Journal of Katherine Mansfield
Strawberries and a Sailing Ship
Strawberries and a Sailing Ship.
We sat on the top of the cliff overlooking the open sea. Our backs turned to the little town. Each of us had a basket of strawberries. We had just bought them from a dark woman with quick eyes—berry-finding eyes.
“They're fresh picked,” said she, “from our own garden.”
The tips of her fingers were stained a bright red. But what strawberries! Each one was the finest—the perfect berry—the strawberry Absolute —the fruit of our childhood! The very air came fanning on strawberry wings. And down below, in the pools, little children were bathing, with strawberry faces….
Over the blue, swinging water, came a three-masted sailing-ship—with nine, ten, eleven sails. Wonderfully beautiful! She came riding by as though every sail were taking its fill of the sun and the light.
And: “Oh how I'd love to be on board!” said Anne.
(The captain was below, but the crew lay about, idle and handsome. “Have some strawberries!” we said, slipping and sliding on the rocking decks, and shaking the baskets. They ate them in a kind of dream….)
And the ship sailed on. Leaving us in a kind of dream, too. With the empty baskets….
[At the beginning of July K.M. returned to Redcliffe Road. At the end of the month we moved into No. 2 Portland Villas, East Heath Road, Hampstead.]page 91
July 5. [47 Redcliffe Road.] To-day, this evening, after I have come home (for I must go out and buy some fruits) commence encore une vie nouvelle. Turn over and you'll see how good I become—a different child.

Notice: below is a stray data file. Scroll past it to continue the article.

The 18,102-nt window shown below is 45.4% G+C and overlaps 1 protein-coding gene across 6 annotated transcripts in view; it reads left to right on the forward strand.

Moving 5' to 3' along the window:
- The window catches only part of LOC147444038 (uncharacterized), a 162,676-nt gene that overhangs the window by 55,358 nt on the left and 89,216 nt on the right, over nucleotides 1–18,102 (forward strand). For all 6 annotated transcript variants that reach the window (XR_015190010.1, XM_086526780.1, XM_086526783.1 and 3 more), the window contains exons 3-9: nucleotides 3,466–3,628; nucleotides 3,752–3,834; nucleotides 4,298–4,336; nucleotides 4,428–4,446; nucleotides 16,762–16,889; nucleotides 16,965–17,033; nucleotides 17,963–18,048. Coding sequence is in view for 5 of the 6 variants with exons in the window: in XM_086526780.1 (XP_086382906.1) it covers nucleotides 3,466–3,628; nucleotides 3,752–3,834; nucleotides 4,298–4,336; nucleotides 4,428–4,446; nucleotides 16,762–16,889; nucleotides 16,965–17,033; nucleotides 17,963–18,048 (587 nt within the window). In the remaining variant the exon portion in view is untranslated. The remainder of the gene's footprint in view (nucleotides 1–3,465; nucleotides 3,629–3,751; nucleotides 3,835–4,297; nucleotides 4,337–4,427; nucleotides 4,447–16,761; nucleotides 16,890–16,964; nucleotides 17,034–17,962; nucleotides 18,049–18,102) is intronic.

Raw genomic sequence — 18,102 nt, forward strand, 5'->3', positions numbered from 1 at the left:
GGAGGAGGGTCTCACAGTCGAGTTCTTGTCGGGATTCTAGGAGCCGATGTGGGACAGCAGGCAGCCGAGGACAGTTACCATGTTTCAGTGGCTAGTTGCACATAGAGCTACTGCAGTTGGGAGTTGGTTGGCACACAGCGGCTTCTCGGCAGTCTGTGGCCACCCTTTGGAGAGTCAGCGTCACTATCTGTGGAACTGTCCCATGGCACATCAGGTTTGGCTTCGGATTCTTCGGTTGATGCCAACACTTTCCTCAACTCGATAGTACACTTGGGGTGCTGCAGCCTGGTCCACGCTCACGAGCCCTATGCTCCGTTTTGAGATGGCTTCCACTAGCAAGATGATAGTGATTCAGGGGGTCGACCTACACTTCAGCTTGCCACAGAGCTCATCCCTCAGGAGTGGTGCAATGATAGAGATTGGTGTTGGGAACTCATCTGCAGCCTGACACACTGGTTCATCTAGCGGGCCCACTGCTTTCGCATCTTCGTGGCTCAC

Later. I have read—given way to reading—two books by Octave Mirbeau—and after them I see dreadfully and finally, (1) that the French are a filthy people, (2) that their corruption is so puante—I'll not go near 'em again. No, the English couldn't stoop to this. They aren't human; they are in the good old English parlance—monkeys.
I must start writing again. They decide me. Something must be put up against this.
Ach, Tchehov! why are you dead? Why can't I talk to you, in a big darkish room, at late evening—where the light is green from the waving trees outside. I'd like to write a series of Heavens: that would be one.
I must not forget my timidity before closed doors. My debate as to whether I shall ring too loud or not loud enough…. It's deep deep deep: in fact it is the ‘explanation’ of the failure of K.M. as a writer up to the present, and Oh! what a good anfang zu einem Geschichte!